The Strategy Behind Starlink

Apr 1, 2024
The Strategy Behind Starlink

On Saturday, SpaceX launched two back-to-back missions, only hours apart:

  • At 5:52 ET, it launched a Falcon 9 rocket carrying the Eutelsat 36D telecommunications satellite.
  • At 9:30 ET, it launched another Falcon 9 rocket carrying 23 of its own Starlink satellites.
SpaceX, March 30, 2024 Starlink Mission
March 30, 2024 Starlink Mission | Source: SpaceX

There was even a third launch scheduled around 10:30 PM, another Starlink mission, that was delayed due to bad weather. It’s scheduled to launch today at 7:30 PM PT.

The string of successful SpaceX launches has become so frequent, they receive little coverage. 

The aerospace company has already launched 32 rockets this year, and is targeting 148, which will require an average launch every 2.5 days.

The burst of SpaceX activity reminded me about a small, quiet project that has had some major developments over the last six months.

“No One Can Hide”

I remember first reading about Starshield last October.

I read about a $70 million contract awarded by the U.S. Space Force to SpaceX…

But it wasn’t the amount that caught my eye. It was that it was a U.S. government one-year contract with very few details.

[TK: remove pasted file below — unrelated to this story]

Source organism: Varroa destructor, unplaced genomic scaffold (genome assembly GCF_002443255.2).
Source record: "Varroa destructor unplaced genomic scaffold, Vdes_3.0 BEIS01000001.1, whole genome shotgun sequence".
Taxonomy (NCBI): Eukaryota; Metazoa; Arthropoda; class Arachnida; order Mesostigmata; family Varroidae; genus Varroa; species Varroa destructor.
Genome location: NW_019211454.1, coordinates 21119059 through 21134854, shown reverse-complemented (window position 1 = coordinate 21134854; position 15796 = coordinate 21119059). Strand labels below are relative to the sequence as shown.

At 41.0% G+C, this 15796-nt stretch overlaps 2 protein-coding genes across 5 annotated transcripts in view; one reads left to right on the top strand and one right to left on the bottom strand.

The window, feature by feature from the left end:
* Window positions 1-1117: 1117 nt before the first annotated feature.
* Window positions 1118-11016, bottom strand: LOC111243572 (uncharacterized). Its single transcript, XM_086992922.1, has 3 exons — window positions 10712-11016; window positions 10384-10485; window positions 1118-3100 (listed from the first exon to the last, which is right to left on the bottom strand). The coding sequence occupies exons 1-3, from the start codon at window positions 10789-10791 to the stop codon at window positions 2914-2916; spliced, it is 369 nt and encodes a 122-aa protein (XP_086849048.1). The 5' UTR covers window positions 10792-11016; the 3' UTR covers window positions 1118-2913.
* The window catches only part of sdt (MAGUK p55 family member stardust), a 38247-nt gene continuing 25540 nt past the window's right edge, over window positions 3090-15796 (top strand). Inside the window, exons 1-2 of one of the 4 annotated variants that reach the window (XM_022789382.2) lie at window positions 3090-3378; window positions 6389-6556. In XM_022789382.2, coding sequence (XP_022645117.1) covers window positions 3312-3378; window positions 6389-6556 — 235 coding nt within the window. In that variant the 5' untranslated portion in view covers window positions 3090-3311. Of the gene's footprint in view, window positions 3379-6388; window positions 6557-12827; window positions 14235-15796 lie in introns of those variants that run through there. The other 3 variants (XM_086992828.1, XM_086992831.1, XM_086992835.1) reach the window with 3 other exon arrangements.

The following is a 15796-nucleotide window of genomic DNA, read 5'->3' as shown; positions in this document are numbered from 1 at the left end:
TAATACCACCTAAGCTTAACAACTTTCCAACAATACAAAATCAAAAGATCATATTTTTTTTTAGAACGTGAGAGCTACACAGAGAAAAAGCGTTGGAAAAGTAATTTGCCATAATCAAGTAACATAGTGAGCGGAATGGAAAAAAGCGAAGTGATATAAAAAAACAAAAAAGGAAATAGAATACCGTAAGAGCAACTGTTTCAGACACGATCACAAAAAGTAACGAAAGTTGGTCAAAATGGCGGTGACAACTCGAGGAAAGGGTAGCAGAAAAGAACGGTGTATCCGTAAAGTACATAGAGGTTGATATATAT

I knew that there had to be a lot more going on.

Knowing the capabilities of SpaceX’s Starlink network of low Earth orbit (LEO) satellites, its launch frequency, and radically cheaper economics for getting payloads into space, it felt obvious that government intelligence agencies would want to tap into the “execution machine” that SpaceX has become.

This February, SpaceX made public that it had entered into a $1.8 billion contract with a government customer in 2021. The details were classified, but it was clear that there was a much larger project at play.

And days ago, Reuters was able to confirm that that the customer behind the $1.8 billion contract is the National Reconnaissance Office (NRO), which is an intelligence agency of the U.S. Department of Defense, responsible for operating the reconnaissance satellites for the U.S. government.

As per the NRO, “The National Reconnaissance Office is developing the most capable, diverse, and resilient space-based intelligence, surveillance, and reconnaissance system the world has ever seen.”

A far more chilling comment from an unnamed source was that “no one can hide.”